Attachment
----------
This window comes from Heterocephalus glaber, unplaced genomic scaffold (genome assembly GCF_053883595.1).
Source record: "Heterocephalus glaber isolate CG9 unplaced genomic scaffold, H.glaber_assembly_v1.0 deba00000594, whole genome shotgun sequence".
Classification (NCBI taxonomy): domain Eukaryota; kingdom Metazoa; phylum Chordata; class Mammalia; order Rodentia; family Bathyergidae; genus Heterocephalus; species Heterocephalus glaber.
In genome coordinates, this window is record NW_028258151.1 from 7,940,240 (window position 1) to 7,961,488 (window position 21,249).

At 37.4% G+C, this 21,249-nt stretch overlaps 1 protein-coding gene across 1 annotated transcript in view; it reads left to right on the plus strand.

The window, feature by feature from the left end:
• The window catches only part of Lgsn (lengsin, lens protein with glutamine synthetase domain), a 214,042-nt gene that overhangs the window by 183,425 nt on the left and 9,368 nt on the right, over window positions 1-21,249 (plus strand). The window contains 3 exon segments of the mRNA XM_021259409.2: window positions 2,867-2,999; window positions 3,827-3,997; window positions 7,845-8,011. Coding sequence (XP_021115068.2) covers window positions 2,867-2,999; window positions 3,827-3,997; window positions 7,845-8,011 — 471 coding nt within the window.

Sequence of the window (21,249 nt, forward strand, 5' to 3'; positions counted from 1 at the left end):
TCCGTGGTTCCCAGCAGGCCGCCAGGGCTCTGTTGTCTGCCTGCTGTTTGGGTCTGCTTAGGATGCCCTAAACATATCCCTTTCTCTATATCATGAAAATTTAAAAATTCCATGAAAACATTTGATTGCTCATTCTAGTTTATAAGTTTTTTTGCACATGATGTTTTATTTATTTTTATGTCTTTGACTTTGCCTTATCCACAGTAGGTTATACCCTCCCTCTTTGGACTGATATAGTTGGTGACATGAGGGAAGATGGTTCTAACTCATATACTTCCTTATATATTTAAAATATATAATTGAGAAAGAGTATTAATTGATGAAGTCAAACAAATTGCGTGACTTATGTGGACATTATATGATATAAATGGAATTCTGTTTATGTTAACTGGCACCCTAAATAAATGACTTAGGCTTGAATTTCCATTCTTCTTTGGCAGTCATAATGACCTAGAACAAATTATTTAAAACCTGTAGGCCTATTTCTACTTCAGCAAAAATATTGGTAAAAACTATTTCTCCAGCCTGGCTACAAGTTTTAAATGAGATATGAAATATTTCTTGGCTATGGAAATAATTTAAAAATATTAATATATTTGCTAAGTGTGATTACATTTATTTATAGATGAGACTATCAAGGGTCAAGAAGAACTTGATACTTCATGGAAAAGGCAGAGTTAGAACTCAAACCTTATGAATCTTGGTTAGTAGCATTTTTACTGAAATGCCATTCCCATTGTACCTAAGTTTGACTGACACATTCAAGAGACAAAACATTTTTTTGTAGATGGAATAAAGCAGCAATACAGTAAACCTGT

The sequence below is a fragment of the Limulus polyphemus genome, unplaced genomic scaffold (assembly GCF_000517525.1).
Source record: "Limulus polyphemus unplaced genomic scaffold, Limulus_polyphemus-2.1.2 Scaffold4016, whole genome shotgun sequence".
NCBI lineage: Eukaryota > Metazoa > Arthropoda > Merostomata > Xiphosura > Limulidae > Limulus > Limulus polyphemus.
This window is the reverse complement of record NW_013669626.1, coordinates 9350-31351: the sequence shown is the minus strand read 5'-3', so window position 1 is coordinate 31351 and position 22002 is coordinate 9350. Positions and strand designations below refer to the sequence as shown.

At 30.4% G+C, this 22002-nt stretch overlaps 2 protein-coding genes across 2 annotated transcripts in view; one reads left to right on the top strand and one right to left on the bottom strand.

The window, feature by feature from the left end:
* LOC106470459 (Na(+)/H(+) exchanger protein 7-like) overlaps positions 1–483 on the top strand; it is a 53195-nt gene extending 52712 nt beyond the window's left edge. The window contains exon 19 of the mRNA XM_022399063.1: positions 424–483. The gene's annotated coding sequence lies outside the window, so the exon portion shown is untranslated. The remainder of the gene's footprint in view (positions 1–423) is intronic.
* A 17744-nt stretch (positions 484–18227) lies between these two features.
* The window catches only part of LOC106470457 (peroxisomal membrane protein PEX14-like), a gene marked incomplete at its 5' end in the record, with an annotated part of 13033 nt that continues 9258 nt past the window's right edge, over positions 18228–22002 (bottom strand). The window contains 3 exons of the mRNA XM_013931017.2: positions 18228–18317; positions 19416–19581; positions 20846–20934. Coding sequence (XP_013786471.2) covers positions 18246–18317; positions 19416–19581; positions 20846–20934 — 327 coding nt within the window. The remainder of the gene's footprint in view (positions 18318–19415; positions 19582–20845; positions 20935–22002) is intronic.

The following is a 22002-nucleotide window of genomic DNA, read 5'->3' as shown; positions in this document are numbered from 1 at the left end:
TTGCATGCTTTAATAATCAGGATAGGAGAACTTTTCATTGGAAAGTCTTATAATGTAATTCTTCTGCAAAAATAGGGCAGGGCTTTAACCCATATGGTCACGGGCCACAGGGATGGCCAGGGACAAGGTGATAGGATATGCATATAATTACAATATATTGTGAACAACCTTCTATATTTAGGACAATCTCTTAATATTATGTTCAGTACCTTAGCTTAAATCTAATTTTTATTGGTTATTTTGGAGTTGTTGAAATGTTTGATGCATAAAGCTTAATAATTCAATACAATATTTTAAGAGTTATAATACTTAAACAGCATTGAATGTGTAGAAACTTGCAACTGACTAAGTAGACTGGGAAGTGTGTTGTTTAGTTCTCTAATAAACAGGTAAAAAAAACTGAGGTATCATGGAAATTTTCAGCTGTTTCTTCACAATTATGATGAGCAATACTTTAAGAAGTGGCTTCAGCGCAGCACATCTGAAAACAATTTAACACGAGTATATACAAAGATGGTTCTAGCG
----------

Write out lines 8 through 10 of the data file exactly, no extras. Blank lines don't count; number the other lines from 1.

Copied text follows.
Sequence of the window (21,249 nt, forward strand, 5' to 3'; positions counted from 1 at the left end):
TCCGTGGTTCCCAGCAGGCCGCCAGGGCTCTGTTGTCTGCCTGCTGTTTGGGTCTGCTTAGGATGCCCTAAACATATCCCTTTCTCTATATCATGAAAATTTAAAAATTCCATGAAAACATTTGATTGCTCATTCTAGTTTATAAGTTTTTTTGCACATGATGTTTTATTTATTTTTATGTCTTTGACTTTGCCTTATCCACAGTAGGTTATACCCTCCCTCTTTGGACTGATATAGTTGGTGACATGAGGGAAGATGGTTCTAACTCATATACTTCCTTATATATTTAAAATATATAATTGAGAAAGAGTATTAATTGATGAAGTCAAACAAATTGCGTGACTTATGTGGACATTATATGATATAAATGGAATTCTGTTTATGTTAACTGGCACCCTAAATAAATGACTTAGGCTTGAATTTCCATTCTTCTTTGGCAGTCATAATGACCTAGAACAAATTATTTAAAACCTGTAGGCCTATTTCTACTTCAGCAAAAATATTGGTAAAAACTATTTCTCCAGCCTGGCTACAAGTTTTAAATGAGATATGAAATATTTCTTGGCTATGGAAATAATTTAAAAATATTAATATATTTGCTAAGTGTGATTACATTTATTTATAGATGAGACTATCAAGGGTCAAGAAGAACTTGATACTTCATGGAAAAGGCAGAGTTAGAACTCAAACCTTATGAATCTTGGTTAGTAGCATTTTTACTGAAATGCCATTCCCATTGTACCTAAGTTTGACTGACACATTCAAGAGACAAAACATTTTTTTGTAGATGGAATAAAGCAGCAATACAGTAAACCTGT

The sequence below is a fragment of the Limulus polyphemus genome, unplaced genomic scaffold (assembly GCF_000517525.1).